• What does Zenos’s allegory mean?

• Who is represented in the allegory?

• What does the allegory tell us about the relationship between God and his people?

• What has the image of the olive tree meant to prophets of the Old Testament, the New Testament, the Book of Mormon, as well as in modern times?

• What significance did the olive have in the religions of Greece, Rome, and in the literature of the ancient Near East?

• What importance did the olive have in the life of people in ancient Palestine, as a source of light, food, and ointment?

• How were good olives grown?

• What is involved in the long-term grafting, pruning, fertilizing, and cultivating of a fully productive olive grove?

• How accurately and significantly are horticultural or botanical details reflected in Zenos’s allegory?

• When the allegory depicts unusual or anomalous circumstances, does it do so for particular dramatic effects?

• What can we learn from a detailed study of the words of Zenos, his vocabulary, and his rhetoric?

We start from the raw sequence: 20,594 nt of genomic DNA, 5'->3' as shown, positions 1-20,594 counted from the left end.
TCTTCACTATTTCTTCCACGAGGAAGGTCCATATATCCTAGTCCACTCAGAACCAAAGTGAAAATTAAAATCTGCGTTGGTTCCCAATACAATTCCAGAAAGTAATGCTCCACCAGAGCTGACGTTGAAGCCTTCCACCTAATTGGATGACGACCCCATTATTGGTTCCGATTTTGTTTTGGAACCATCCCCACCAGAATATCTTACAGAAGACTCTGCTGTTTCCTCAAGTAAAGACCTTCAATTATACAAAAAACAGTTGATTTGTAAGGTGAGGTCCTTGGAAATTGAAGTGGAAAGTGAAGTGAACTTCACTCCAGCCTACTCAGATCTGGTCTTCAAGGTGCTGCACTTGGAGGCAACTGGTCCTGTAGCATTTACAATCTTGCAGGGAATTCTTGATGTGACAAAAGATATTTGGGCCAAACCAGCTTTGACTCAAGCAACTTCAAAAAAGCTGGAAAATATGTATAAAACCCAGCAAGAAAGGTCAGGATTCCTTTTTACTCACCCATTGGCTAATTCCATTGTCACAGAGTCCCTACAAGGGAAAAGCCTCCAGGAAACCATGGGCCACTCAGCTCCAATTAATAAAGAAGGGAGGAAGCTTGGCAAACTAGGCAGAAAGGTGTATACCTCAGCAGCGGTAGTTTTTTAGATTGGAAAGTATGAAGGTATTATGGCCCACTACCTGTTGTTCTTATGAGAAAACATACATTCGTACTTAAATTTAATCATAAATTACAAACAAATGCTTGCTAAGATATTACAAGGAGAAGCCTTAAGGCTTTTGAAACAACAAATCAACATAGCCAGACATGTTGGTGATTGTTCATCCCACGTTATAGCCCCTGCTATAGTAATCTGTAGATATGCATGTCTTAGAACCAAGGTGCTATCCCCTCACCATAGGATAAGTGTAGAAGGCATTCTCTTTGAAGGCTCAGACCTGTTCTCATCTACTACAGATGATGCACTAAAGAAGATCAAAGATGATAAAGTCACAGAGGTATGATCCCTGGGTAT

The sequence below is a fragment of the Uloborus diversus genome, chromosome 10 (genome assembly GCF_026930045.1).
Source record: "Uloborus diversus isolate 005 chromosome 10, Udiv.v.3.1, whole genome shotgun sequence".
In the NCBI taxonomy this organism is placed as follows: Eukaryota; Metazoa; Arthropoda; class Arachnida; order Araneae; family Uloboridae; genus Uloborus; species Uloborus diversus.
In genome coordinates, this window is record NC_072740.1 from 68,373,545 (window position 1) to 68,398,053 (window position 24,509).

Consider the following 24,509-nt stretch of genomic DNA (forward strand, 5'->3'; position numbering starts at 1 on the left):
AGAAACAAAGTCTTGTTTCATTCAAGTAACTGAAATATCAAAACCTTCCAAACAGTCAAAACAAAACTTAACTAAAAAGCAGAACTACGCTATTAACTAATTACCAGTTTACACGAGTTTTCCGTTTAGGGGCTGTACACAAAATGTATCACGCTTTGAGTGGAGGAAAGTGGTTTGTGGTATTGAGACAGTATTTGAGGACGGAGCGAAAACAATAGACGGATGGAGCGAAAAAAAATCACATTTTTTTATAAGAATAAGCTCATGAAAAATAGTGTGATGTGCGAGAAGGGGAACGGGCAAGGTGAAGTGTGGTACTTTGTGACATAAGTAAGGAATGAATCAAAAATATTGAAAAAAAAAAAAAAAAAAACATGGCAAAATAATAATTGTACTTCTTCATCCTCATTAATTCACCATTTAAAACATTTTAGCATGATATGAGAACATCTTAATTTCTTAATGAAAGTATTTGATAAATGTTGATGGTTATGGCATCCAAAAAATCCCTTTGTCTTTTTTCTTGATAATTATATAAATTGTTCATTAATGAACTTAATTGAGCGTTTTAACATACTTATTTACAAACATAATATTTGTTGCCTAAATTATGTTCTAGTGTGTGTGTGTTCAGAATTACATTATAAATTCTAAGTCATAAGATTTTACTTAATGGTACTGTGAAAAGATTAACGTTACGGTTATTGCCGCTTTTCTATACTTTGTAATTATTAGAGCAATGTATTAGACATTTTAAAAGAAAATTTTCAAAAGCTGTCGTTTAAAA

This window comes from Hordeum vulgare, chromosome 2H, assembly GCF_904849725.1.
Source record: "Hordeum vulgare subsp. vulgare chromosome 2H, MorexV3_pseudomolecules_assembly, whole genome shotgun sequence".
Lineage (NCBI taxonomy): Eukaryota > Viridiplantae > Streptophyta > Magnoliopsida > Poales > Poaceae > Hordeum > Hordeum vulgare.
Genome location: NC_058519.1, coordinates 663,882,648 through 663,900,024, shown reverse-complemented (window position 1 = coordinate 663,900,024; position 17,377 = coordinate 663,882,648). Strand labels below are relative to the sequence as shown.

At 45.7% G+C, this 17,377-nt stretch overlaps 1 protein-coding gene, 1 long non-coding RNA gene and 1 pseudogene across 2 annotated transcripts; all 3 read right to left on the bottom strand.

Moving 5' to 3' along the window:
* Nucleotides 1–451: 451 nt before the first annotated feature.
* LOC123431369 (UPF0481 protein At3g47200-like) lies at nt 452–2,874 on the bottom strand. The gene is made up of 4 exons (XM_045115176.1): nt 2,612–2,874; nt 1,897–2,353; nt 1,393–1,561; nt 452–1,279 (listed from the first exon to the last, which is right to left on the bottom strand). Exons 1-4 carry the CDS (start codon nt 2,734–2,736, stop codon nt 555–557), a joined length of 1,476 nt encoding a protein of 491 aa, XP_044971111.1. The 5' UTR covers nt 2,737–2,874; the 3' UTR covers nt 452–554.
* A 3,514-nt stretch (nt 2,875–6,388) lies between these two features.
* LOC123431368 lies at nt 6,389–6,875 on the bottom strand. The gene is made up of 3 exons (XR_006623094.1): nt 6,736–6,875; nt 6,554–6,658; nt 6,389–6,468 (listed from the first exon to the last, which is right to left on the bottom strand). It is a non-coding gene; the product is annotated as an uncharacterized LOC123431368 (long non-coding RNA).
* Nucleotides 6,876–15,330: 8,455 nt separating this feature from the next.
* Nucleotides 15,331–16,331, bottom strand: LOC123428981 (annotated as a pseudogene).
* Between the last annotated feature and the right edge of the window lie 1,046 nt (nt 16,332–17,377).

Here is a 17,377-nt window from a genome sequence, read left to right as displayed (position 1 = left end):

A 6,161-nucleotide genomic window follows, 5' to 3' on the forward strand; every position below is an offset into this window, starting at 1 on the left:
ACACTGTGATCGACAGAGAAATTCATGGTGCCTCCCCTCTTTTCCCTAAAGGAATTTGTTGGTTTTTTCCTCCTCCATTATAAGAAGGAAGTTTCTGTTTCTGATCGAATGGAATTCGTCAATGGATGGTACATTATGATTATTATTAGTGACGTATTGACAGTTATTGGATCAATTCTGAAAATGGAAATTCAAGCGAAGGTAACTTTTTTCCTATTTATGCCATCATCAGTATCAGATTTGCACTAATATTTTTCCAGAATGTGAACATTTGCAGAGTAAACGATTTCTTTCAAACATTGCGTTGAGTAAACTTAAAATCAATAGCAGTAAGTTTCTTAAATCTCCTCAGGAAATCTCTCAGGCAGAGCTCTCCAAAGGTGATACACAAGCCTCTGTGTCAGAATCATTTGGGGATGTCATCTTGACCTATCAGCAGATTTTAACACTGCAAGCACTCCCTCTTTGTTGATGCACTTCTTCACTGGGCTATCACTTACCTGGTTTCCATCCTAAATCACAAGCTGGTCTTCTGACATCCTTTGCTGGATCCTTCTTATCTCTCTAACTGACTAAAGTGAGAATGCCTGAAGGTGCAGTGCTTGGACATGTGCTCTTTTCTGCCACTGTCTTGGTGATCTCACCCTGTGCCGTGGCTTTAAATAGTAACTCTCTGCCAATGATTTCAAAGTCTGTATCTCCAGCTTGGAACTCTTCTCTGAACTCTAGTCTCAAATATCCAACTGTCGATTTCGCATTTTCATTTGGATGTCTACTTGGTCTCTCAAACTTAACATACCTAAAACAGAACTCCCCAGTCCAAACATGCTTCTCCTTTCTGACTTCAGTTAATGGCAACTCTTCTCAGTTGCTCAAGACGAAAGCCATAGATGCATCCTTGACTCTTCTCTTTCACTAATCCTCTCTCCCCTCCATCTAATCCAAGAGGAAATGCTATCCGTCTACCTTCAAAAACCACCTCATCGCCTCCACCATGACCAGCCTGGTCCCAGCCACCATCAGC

• Who was Zenos?

• When did he live?

• Was he the one that Nephi, with great esteem, calls “the prophet” (1 Nephi 19:11)?

• Are there any other texts from ancient Israel that shed light on this important prophet whose writings are preserved in the Book of Mormon?

• What do the roots represent?

• What is the bitterness of the fruit?

• What problems are signaled by loftiness, ripening, and beginning to decay?

• What are the implications of growing old and being rejuvenated by young and tender shoots?

• What is entailed by the rigors of pruning and burning that are necessary steps in the process of producing quality fruit by which its tree is known?